Nothing gets me like the classics. It doesn’t really matter what it is, but it isn’t just well-known narrative elements. I love folklore, mythology, and what not. I’ve said that before, but it bears repeating here, because when it comes to today’s D&D challenge subject, curses, nothing beats lycanthropy.
Werewolves are cool. They might be my one of my all time favorite supernatural creature. I like vampires and zombies, but werewolves are a different kind of fun. Lycanthropy is also a different kind of curse. It’s not the kind of thing that is inflicted on other people, like a mummy’s curse. Becoming a werewolf is purely personal. However a person gets it, it’s really just them. It could be bestowed, but most folklore I’ve seen (and there could be more I’m not familiar with) has it passed to just one person.
What I love about something like lycanthropy is the sense of drama, tragedy, and horror that can be stuck right inside of any game. It’s not often to see PCs play as lycanthropes, but it can be interesting. It is very common to see lycanthropes as NPCs. Not just villains, or anonymous monsters, but real people your characters can speak and interact with. This is part of what makes lycanthropy so interesting. It creates ethical problems for the players, even though there’s a clear threat.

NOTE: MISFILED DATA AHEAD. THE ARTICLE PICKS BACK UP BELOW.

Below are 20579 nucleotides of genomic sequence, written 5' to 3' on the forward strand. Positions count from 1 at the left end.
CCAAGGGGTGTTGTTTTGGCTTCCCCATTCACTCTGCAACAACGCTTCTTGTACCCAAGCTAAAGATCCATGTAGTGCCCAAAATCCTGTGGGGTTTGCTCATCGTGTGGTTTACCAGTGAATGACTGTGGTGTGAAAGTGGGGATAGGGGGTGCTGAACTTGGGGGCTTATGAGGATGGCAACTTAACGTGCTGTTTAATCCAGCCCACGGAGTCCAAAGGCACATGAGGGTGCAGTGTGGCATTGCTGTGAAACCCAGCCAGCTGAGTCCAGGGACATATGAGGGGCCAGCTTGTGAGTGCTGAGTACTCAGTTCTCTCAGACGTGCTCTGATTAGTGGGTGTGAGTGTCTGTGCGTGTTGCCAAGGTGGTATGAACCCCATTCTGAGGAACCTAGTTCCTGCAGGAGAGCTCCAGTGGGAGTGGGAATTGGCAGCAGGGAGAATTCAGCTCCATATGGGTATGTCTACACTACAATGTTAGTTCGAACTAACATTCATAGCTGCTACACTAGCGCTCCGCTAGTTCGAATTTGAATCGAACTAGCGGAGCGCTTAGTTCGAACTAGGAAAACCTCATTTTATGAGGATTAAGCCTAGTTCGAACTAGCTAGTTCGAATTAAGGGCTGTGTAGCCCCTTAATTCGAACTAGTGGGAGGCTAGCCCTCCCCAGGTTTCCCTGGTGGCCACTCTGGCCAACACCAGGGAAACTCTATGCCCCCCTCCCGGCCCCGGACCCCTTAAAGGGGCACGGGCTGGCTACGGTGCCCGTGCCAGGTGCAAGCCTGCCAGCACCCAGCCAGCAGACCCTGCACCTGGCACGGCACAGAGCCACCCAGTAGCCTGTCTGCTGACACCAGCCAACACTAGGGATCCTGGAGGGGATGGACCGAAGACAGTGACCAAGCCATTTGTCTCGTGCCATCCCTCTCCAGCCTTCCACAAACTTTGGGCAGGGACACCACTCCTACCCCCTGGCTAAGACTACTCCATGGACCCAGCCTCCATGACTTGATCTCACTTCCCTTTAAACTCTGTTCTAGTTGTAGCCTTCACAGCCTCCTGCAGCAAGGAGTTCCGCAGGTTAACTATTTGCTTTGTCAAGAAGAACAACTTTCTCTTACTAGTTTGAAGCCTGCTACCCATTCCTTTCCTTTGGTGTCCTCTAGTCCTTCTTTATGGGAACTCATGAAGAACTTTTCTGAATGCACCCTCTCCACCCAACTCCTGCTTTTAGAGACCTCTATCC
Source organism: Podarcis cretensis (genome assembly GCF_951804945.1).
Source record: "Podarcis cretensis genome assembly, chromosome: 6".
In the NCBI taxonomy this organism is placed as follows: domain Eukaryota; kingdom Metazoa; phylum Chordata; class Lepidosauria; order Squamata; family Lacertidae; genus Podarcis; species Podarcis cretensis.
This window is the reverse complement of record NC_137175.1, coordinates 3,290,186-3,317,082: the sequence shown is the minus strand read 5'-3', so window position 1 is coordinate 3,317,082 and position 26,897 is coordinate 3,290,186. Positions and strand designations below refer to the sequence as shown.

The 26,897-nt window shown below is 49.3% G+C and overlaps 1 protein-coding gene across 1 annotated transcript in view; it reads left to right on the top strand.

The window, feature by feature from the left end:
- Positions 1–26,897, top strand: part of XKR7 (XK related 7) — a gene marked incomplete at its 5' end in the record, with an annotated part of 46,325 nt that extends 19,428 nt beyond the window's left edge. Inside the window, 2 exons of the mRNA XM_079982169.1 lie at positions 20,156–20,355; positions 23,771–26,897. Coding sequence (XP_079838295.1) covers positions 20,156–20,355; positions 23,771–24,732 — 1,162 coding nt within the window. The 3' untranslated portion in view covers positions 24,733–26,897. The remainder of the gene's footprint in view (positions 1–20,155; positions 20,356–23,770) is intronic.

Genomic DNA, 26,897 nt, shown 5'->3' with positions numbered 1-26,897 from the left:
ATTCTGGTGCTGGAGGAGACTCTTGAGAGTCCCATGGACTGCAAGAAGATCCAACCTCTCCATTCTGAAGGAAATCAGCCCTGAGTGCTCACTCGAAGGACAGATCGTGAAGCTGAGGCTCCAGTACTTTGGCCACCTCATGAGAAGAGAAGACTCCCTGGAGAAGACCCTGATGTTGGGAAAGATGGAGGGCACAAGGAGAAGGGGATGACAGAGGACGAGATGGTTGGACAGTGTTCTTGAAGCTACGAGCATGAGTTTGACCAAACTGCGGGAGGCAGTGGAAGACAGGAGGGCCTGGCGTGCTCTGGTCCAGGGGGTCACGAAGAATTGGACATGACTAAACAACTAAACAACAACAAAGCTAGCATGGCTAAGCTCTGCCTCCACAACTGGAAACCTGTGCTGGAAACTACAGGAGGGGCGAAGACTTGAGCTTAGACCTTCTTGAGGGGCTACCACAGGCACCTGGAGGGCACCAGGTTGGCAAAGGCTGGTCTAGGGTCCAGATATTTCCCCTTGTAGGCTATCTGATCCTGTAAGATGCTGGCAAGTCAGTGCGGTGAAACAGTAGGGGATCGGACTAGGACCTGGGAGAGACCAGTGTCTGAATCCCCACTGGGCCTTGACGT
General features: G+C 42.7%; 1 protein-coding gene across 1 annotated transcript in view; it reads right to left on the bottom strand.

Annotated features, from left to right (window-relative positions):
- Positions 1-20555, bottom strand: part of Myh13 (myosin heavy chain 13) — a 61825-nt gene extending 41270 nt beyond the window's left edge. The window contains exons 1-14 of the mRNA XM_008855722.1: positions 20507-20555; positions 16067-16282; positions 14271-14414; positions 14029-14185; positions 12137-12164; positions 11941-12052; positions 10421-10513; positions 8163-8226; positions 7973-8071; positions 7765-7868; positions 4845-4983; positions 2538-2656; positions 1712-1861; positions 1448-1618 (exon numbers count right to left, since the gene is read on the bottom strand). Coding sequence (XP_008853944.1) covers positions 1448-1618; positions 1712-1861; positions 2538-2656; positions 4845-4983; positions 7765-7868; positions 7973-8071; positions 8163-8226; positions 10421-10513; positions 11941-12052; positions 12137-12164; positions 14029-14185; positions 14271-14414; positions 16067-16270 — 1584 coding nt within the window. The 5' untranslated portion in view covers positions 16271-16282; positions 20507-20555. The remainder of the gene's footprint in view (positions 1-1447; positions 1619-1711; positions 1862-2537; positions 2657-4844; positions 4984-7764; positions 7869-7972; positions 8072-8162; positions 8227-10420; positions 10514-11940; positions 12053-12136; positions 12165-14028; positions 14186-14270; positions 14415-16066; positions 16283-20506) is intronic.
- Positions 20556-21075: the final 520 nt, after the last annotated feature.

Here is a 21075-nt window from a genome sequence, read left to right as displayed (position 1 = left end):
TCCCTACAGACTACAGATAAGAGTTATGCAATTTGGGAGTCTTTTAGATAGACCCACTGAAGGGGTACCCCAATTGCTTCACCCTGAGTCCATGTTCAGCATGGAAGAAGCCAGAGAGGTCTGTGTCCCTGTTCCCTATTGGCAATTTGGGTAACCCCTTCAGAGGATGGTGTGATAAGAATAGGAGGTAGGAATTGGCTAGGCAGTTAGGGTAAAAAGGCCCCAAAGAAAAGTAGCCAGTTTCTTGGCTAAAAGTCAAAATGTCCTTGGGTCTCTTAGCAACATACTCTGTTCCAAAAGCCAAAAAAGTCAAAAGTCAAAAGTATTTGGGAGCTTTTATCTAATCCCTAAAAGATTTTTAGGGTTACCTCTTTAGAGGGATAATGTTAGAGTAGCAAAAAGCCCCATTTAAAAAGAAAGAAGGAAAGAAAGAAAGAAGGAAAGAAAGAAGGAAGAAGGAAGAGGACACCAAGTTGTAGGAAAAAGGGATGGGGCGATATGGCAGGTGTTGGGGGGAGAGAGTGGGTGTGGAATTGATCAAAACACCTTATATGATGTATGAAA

Mummy’s are great. Break open tombs at your own risk. The curse can follow you home, and that in and of itself is pretty cool. Notice that I didn’t discuss what curses are? That can be a post for another day. However, for now, let’s just say that lycanthropy is a personal favorite. if you haven’t added it to your game, you should give it a try.